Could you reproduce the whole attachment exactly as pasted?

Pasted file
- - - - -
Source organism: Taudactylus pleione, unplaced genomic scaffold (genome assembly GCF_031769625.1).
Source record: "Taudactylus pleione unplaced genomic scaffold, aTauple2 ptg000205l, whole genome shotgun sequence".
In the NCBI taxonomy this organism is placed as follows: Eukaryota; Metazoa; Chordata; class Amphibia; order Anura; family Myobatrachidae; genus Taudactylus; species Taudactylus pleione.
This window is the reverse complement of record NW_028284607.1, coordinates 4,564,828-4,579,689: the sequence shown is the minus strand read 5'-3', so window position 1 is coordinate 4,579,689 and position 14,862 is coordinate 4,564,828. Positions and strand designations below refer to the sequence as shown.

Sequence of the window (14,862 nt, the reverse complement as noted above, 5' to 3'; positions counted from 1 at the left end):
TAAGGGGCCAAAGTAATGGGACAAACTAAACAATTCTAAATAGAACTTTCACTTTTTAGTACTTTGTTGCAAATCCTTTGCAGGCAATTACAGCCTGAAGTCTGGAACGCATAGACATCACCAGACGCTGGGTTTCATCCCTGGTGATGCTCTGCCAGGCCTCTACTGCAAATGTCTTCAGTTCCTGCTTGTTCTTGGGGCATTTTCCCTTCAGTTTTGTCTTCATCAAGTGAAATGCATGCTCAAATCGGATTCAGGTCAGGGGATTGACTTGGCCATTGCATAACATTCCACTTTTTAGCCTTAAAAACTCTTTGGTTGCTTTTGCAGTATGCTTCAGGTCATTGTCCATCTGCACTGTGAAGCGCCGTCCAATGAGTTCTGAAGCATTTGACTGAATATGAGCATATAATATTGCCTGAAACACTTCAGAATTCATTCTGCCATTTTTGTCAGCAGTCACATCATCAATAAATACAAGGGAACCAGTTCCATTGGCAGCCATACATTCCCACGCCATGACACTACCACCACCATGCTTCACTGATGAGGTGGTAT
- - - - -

Source organism: Taudactylus pleione, unplaced genomic scaffold (genome assembly GCF_031769625.1).
Source record: "Taudactylus pleione unplaced genomic scaffold, aTauple2 ptg000205l, whole genome shotgun sequence".
In the NCBI taxonomy this organism is placed as follows: Eukaryota; Metazoa; Chordata; class Amphibia; order Anura; family Myobatrachidae; genus Taudactylus; species Taudactylus pleione.
This window is the reverse complement of record NW_028284607.1, coordinates 4,564,828-4,579,689: the sequence shown is the minus strand read 5'-3', so window position 1 is coordinate 4,579,689 and position 14,862 is coordinate 4,564,828. Positions and strand designations below refer to the sequence as shown.

Sequence of the window (14,862 nt, the reverse complement as noted above, 5' to 3'; positions counted from 1 at the left end):
TAAGGGGCCAAAGTAATGGGACAAACTAAACAATTCTAAATAGAACTTTCACTTTTTAGTACTTTGTTGCAAATCCTTTGCAGGCAATTACAGCCTGAAGTCTGGAACGCATAGACATCACCAGACGCTGGGTTTCATCCCTGGTGATGCTCTGCCAGGCCTCTACTGCAAATGTCTTCAGTTCCTGCTTGTTCTTGGGGCATTTTCCCTTCAGTTTTGTCTTCATCAAGTGAAATGCATGCTCAAATCGGATTCAGGTCAGGGGATTGACTTGGCCATTGCATAACATTCCACTTTTTAGCCTTAAAAACTCTTTGGTTGCTTTTGCAGTATGCTTCAGGTCATTGTCCATCTGCACTGTGAAGCGCCGTCCAATGAGTTCTGAAGCATTTGACTGAATATGAGCATATAATATTGCCTGAAACACTTCAGAATTCATTCTGCCATTTTTGTCAGCAGTCACATCATCAATAAATACAAGGGAACCAGTTCCATTGGCAGCCATACATTCCCACGCCATGACACTACCACCACCATGCTTCACTGATGAGGTGGTAT